Before a driver can be cited for driving under the influence in Kansas, a police officer has to have a reason to contact that person. There are several ways that this contact can come about:
- A traffic accident
- A stop due to traffic infractions observed by the officer (i.e., speeding)
- A sobriety checkpoint
- Through investigation of another crime
- A stop due to unusual driving or actions observed by the officer.
Those are just the most typical. There are countless others.
In order for a police officer to lawfully stop a moving vehicle, he or she must have at least a “reasonable suspicion” that a crime is being, has been, or will be committed. Of course, this includes traffic infractions like speeding, weaving out of a lane, or running a stop sign. In fact, the Kansas Supreme Court has determined that a police officer may lawfully stop a vehicle that is weaving inside its own lane, even though doing so is not a traffic infraction.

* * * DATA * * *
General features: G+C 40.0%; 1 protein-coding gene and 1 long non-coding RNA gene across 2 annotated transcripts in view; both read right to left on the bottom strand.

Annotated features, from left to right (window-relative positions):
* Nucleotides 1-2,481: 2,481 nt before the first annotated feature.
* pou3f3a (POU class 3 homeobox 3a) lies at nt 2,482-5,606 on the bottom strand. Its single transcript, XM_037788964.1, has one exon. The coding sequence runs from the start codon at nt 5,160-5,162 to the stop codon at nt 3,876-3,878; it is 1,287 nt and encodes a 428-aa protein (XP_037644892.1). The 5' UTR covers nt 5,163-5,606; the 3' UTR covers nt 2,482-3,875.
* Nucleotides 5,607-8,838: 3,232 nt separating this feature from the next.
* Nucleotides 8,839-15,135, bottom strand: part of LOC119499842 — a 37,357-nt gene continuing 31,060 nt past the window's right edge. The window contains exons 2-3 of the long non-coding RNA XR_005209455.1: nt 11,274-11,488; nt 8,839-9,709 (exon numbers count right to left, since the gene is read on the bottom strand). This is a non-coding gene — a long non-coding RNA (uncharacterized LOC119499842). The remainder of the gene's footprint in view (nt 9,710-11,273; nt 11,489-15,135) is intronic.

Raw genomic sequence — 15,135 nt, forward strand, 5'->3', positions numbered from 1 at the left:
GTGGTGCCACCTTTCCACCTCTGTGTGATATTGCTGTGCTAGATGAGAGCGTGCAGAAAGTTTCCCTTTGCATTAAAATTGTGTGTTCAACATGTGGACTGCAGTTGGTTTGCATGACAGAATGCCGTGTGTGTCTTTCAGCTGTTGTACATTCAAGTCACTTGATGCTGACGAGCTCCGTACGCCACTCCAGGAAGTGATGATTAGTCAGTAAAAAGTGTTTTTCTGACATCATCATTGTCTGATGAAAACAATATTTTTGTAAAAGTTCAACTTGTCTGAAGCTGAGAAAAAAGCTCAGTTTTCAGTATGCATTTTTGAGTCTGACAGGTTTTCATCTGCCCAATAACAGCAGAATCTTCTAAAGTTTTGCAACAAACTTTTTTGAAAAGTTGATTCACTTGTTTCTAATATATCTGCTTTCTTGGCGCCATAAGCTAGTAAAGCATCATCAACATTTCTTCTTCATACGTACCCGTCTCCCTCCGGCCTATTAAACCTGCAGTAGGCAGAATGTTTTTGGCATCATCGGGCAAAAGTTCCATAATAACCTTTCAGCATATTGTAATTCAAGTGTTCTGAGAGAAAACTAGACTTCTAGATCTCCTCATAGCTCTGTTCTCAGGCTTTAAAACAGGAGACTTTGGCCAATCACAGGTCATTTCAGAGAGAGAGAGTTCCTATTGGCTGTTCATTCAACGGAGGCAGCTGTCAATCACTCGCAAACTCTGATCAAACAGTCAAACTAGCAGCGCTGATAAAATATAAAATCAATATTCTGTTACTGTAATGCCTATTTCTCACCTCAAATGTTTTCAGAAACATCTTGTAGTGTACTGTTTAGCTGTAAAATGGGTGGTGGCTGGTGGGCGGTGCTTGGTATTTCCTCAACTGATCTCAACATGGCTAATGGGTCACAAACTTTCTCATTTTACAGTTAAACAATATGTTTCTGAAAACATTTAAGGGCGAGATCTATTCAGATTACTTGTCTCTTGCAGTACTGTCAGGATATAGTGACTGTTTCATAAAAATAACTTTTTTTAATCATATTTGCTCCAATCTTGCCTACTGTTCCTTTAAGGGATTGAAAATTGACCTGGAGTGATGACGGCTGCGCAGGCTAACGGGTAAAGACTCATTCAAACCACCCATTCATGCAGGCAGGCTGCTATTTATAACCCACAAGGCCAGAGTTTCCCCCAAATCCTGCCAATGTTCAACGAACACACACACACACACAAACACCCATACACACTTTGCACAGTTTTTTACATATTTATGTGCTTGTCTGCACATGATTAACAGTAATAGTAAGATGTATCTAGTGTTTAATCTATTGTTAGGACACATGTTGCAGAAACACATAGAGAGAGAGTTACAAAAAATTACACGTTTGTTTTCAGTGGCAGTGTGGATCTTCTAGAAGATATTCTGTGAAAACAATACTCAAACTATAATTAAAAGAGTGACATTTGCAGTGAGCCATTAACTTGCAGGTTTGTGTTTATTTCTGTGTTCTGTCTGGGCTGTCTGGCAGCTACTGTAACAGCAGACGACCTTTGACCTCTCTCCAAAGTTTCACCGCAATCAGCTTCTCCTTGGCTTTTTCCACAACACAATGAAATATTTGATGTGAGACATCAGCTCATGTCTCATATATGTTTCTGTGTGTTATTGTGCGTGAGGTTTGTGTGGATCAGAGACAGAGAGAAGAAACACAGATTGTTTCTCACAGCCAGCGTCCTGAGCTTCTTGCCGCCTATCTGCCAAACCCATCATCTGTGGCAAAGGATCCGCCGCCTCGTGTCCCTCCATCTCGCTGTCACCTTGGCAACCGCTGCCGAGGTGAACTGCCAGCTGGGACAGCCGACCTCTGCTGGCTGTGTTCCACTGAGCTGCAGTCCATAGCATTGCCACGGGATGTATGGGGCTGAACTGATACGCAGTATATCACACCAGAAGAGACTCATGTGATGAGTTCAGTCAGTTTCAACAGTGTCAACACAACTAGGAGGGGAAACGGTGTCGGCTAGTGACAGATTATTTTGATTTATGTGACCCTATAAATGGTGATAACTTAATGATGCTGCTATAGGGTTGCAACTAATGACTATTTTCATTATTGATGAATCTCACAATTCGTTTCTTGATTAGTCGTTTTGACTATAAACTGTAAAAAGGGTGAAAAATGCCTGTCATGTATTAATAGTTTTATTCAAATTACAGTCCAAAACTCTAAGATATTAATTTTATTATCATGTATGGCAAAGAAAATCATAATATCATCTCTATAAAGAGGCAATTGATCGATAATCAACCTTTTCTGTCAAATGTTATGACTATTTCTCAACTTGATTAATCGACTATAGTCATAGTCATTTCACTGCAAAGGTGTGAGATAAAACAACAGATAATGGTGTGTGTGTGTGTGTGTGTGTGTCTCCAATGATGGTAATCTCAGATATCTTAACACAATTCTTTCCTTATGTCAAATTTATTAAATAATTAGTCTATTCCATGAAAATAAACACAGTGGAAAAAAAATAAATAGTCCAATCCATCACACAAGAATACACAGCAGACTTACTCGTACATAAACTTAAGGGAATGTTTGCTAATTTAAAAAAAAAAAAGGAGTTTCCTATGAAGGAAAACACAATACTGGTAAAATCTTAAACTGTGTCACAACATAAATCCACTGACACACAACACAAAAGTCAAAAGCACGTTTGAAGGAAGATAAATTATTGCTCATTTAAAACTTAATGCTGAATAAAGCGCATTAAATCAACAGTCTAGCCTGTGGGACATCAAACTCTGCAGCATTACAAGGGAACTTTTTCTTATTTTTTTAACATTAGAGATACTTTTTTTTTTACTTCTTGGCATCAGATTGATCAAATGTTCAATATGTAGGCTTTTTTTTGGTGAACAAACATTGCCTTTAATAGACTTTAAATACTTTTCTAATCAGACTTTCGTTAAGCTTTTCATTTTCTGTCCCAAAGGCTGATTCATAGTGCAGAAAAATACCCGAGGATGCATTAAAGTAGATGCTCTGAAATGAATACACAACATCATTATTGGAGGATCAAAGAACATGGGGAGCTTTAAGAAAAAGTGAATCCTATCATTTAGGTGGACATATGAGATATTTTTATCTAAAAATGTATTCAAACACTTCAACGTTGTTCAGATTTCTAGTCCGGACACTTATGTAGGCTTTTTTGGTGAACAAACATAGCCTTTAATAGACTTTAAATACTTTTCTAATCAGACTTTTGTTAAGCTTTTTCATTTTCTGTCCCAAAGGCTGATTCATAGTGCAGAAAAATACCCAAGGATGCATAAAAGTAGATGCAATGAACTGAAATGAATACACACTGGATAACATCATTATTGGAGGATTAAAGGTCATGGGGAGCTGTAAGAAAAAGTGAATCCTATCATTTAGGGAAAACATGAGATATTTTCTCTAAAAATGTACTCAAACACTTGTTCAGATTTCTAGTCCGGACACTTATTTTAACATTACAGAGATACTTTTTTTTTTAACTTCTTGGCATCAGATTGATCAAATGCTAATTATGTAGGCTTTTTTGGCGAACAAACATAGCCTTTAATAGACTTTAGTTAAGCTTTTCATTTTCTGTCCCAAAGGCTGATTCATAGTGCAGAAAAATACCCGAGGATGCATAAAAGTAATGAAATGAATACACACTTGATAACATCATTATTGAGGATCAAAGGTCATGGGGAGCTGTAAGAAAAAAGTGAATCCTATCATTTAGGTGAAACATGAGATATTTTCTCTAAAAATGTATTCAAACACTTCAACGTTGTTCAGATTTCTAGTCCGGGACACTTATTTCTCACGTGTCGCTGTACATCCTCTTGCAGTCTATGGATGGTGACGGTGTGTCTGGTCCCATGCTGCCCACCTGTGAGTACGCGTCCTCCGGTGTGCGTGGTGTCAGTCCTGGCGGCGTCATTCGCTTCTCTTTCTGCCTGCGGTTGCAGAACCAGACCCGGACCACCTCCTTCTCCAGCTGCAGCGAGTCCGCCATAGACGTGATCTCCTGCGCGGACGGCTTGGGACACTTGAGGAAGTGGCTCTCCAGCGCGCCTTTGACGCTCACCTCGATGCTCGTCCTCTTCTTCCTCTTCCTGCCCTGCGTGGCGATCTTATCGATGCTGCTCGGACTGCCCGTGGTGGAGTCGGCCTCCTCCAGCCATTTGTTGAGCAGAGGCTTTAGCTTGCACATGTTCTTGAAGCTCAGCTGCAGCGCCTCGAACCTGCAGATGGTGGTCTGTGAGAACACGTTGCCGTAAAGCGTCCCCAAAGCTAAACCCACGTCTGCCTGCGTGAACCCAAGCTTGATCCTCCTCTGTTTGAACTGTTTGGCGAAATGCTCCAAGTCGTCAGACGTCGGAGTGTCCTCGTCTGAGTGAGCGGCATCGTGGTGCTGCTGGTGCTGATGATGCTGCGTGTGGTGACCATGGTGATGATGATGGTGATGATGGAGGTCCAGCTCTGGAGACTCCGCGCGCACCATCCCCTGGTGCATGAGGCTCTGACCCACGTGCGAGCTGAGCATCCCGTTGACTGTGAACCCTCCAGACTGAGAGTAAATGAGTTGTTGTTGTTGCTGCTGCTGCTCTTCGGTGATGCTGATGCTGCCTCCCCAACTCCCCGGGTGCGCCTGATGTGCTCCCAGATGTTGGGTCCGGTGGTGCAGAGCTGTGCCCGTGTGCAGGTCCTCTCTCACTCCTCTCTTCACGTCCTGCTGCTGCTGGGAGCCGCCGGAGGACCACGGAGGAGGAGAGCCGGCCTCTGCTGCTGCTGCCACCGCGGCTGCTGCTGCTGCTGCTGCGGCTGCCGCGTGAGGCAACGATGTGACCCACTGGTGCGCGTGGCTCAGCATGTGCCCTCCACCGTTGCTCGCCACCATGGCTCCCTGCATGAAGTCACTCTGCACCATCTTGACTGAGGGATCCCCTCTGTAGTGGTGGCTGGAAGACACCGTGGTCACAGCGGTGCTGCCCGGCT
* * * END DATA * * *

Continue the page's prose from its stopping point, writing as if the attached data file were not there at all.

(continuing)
If you are involved in a traffic accident that involves an injury or death, or that does more than $500.00 worth of damage to the vehicles or property involved, you are required by law to contact the nearest police agency. In the event of an accident involving less damage, you must exchange information with the other driver and any police officer investigating the accident. An investigation of an accident will often include law enforcement checking to determine whether any driver is DUI.
Frequently, law enforcement agencies will set up “sobriety checkpoints” where all drivers are required to stop. The Johnson County area has a lot of checkpoints throughout the spring and summer months. There are very specific rules and regulations pertaining to this practice, and they are illegal if not administered properly. In a checklane case, there is no evidence of any bad driving by the driver because somehow he or she safely arrived at the checklane, so the cases are inherently weaker than many traditional DUI cases. Your attorney can explain this area of the law to you.